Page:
It was the budding tree just outside my front door.
I'll grant you, it looked a lot more menacing before an ice storm that took a number of the larger limbs a few years ago, but it still generates lots of pollen. Allergy season has begun.
Does it ever truly end?
I recently heard that spring allergies begin in January, as trees begin the earliest stage of budding. Summer allergies, of course, end with the first hard freeze, usually in November in my neck of the woods.
December brings with it the dusty Christmas tree that's spent the previous 11 months in storage.
My suspicions have been confirmed. Allergies are a year-round curse...the curse of beauty.
Allergies come from all the things we delight in as winter turns to spring.
They come from the lush green grass that we crave, not only to look at, but to walk through in our bare feet.
And even as we relish the wonderful sights to behold, we find ourselves struggling to breathe.
My allergies got worse as I got older. I was in my 30s before I ever had an ear infection. That first one was caused by spring allergies. I was 34 and had an infection so bad that I had to have tubes put in my ear in order to clear it up. People looked at me in disbelief. More than once, I was asked, "They can do that at your age?"
Uh, yeah. Clearly they could. I had to put Vaseline and a big wad of cotton in my ear before every shower for weeks to keep the water out.
The next fall, my ear stopped up again, although it wasn't as bad as the first time. Throughout the rest of my 30s, my ears were routinely stopped up from October until late April. Each year, just as they'd begin to clear up from fall allergies, spring allergies would kick in.
I tried singing in the choir and had to give up because I couldn't hear the notes. (Actually, it was typically the same note for 32 measures that I couldn't hear. That would be the curse of being an alto. Altos hardly ever get to sing the pretty part, the melody. Meanwhile, sopranos have all the fun!)
In my 40s, I progressed from ear infections to my very first sinus infection. I had no idea it was possible to feel so miserable. The beauty of the earth brought me little more than misery. I was truly beginning to hate nature. Instead of eagerly looking forward to spring, all I felt was dread.
I know, I know. There are drugs for these things. I have friends who get shots for their allergies but I'm way too big a wimp to sign up for regular shots and I don't like taking prescription drugs long-term. Maybe it was Elvis, I don't know, but somewhere along the line I decided that was a bad idea.
So I suffered until the day a God-thing happened. I know we tend to think God only intervenes for really big stuff, but occasionally, I am convinced the He reaches down to change the quality of our lives in ways that seem small at the time, but have huge impact. I have no doubt that He really does care about chronically stuffy noses.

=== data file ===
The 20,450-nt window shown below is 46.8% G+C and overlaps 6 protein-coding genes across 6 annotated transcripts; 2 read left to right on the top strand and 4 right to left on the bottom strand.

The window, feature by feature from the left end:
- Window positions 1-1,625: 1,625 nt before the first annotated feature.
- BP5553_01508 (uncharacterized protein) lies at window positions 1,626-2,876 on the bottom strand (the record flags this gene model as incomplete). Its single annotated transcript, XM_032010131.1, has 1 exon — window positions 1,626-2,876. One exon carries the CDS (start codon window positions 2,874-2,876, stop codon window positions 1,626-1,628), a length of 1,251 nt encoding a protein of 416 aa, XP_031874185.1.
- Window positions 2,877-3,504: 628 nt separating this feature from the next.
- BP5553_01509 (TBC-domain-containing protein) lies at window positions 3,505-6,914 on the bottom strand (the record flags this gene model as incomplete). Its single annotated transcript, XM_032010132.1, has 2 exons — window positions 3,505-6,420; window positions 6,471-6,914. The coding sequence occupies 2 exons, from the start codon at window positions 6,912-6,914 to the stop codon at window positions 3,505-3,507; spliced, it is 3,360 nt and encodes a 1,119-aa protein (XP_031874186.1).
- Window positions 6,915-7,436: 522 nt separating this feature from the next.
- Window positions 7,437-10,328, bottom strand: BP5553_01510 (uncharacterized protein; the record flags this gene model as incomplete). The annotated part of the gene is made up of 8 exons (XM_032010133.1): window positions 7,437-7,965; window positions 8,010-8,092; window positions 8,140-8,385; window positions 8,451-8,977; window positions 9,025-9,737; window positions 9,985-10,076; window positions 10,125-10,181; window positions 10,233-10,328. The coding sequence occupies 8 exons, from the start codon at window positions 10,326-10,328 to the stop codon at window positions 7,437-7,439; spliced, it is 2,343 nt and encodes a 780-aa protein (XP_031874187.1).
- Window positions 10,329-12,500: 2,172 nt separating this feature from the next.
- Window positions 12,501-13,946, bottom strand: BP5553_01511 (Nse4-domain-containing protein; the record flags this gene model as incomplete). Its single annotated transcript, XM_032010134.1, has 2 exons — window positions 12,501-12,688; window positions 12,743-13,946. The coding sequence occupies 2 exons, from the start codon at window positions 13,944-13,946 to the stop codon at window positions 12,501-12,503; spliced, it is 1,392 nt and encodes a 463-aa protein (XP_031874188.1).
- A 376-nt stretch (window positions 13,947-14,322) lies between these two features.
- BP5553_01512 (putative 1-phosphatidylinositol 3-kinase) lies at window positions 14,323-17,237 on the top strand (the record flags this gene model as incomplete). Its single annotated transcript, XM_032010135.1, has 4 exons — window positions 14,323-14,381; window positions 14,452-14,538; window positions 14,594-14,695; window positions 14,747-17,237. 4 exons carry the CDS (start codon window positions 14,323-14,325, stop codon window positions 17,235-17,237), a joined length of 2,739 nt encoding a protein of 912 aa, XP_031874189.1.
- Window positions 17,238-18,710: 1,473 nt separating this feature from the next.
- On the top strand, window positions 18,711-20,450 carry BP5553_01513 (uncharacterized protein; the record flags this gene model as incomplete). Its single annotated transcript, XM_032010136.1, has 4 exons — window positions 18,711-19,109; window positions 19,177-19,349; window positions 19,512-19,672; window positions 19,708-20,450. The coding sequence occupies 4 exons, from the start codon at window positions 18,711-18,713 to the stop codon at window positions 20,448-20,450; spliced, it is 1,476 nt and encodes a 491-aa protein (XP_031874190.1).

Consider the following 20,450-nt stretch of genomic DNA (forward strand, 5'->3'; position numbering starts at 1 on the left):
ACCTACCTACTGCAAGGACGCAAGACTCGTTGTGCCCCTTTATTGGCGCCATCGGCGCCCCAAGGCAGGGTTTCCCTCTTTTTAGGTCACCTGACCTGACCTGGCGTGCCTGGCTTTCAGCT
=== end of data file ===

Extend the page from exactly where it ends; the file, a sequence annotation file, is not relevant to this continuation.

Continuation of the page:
A couple of years after my first sinus infection, I was in a drugstore loading up on throat lozenges and nasal spray as I recovered from another one. There was no one else in line, so the cashier was free to chat. At the time, chatting was the last thing I wanted to do. All I wanted to do was take my drugs home and crawl into bed. It took all of my strength to stop myself from snapping at her when she started rambling on and on about how she and her husband had both been dealing with sinus infections over the previous couple of months.
But then she said something that piqued my interest.
"Garlic," she told me. "You need to take garlic. You'll never get another sinus infection." It was January, you see, so in addition to the remnants of my sinus infection, my ears were also stopped up, as they had been since October. I wasn't sure I'd heard her correctly.
"Garlic? Huh? Fresh garlic?"
"No, garlic pills."
That particular sinus infection had taken 2 rounds of antibiotics and 5 or 6 weeks to clear up. I was so desperate, I was willing to try anything. Much to my surprise, my ears cleared up weeks ahead of the normal April date. I've never had another sinus or ear infection, and that was 8 years ago.
Here's my disclaimer: I'm not a doctor, and I've never played one on TV. I'm not much on holistic stuff but I do know that you should always check side effects, even with herbs. I know that garlic has been associated with stomach problems, and it can act as a blood thinner. Since blood clots run in my family, that's actually another plus for me. It can be dangerous for pets, so keep that in mind.
Back to me, because it is all about me. My allergies are still with me, but they're not nearly as bad as they once were. I can look at the budding tree by my front door and accept that my eyes and my throat are going to itch for a couple of weeks and my nose is going to run but I can live with that. I can even sleep with the windows open and wake up rested and able to breathe. I've stopped dreading spring. Life is good!
Of course, I 'spose that garlic could explain that whole singleness thing. Hmmmm.
For the beauty of the earth,
for the glory of the skies,
for the love which from our birth
over and around us lies;
Lord of all, to thee we raise
this our hymn of grateful praise.